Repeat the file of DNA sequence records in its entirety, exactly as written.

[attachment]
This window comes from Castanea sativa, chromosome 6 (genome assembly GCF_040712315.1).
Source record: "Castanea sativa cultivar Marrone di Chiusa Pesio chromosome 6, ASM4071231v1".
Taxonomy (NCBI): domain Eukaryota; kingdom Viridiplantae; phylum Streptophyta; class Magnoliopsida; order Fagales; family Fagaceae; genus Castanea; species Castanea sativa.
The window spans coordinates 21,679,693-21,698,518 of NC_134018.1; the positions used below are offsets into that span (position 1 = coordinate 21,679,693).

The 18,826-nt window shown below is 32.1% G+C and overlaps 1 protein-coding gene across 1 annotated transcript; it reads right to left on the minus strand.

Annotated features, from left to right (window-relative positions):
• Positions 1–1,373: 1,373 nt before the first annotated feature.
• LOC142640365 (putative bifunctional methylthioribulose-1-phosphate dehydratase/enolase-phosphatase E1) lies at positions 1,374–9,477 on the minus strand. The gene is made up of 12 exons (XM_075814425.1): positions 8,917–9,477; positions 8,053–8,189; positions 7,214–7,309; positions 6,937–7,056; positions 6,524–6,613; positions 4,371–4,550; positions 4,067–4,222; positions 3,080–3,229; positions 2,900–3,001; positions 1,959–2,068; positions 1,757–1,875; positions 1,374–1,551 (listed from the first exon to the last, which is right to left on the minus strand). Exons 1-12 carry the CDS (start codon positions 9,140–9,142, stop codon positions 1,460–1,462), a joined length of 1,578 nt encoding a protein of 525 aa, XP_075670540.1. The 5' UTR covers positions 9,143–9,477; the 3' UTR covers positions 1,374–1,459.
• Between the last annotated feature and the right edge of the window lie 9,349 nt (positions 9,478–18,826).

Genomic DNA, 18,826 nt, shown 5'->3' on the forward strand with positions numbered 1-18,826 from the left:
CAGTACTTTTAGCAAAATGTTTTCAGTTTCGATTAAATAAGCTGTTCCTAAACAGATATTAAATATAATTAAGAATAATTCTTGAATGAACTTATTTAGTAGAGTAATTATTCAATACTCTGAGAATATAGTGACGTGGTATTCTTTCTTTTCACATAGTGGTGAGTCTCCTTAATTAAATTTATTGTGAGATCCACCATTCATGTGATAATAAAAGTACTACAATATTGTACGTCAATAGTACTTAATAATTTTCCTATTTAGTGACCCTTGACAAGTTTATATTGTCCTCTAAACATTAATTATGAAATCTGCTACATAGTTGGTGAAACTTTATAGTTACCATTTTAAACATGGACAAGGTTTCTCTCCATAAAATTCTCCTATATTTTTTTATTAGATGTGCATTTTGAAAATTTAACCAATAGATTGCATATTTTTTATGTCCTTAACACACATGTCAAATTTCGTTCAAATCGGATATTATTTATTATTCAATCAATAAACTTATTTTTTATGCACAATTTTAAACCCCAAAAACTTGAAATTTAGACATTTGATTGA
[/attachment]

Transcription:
This window comes from Castanea sativa, chromosome 6 (genome assembly GCF_040712315.1).
Source record: "Castanea sativa cultivar Marrone di Chiusa Pesio chromosome 6, ASM4071231v1".
Taxonomy (NCBI): domain Eukaryota; kingdom Viridiplantae; phylum Streptophyta; class Magnoliopsida; order Fagales; family Fagaceae; genus Castanea; species Castanea sativa.
The window spans coordinates 21,679,693-21,698,518 of NC_134018.1; the positions used below are offsets into that span (position 1 = coordinate 21,679,693).

The 18,826-nt window shown below is 32.1% G+C and overlaps 1 protein-coding gene across 1 annotated transcript; it reads right to left on the minus strand.

Annotated features, from left to right (window-relative positions):
• Positions 1–1,373: 1,373 nt before the first annotated feature.
• LOC142640365 (putative bifunctional methylthioribulose-1-phosphate dehydratase/enolase-phosphatase E1) lies at positions 1,374–9,477 on the minus strand. The gene is made up of 12 exons (XM_075814425.1): positions 8,917–9,477; positions 8,053–8,189; positions 7,214–7,309; positions 6,937–7,056; positions 6,524–6,613; positions 4,371–4,550; positions 4,067–4,222; positions 3,080–3,229; positions 2,900–3,001; positions 1,959–2,068; positions 1,757–1,875; positions 1,374–1,551 (listed from the first exon to the last, which is right to left on the minus strand). Exons 1-12 carry the CDS (start codon positions 9,140–9,142, stop codon positions 1,460–1,462), a joined length of 1,578 nt encoding a protein of 525 aa, XP_075670540.1. The 5' UTR covers positions 9,143–9,477; the 3' UTR covers positions 1,374–1,459.
• Between the last annotated feature and the right edge of the window lie 9,349 nt (positions 9,478–18,826).

Genomic DNA, 18,826 nt, shown 5'->3' on the forward strand with positions numbered 1-18,826 from the left:
CAGTACTTTTAGCAAAATGTTTTCAGTTTCGATTAAATAAGCTGTTCCTAAACAGATATTAAATATAATTAAGAATAATTCTTGAATGAACTTATTTAGTAGAGTAATTATTCAATACTCTGAGAATATAGTGACGTGGTATTCTTTCTTTTCACATAGTGGTGAGTCTCCTTAATTAAATTTATTGTGAGATCCACCATTCATGTGATAATAAAAGTACTACAATATTGTACGTCAATAGTACTTAATAATTTTCCTATTTAGTGACCCTTGACAAGTTTATATTGTCCTCTAAACATTAATTATGAAATCTGCTACATAGTTGGTGAAACTTTATAGTTACCATTTTAAACATGGACAAGGTTTCTCTCCATAAAATTCTCCTATATTTTTTTATTAGATGTGCATTTTGAAAATTTAACCAATAGATTGCATATTTTTTATGTCCTTAACACACATGTCAAATTTCGTTCAAATCGGATATTATTTATTATTCAATCAATAAACTTATTTTTTATGCACAATTTTAAACCCCAAAAACTTGAAATTTAGACATTTGATTGA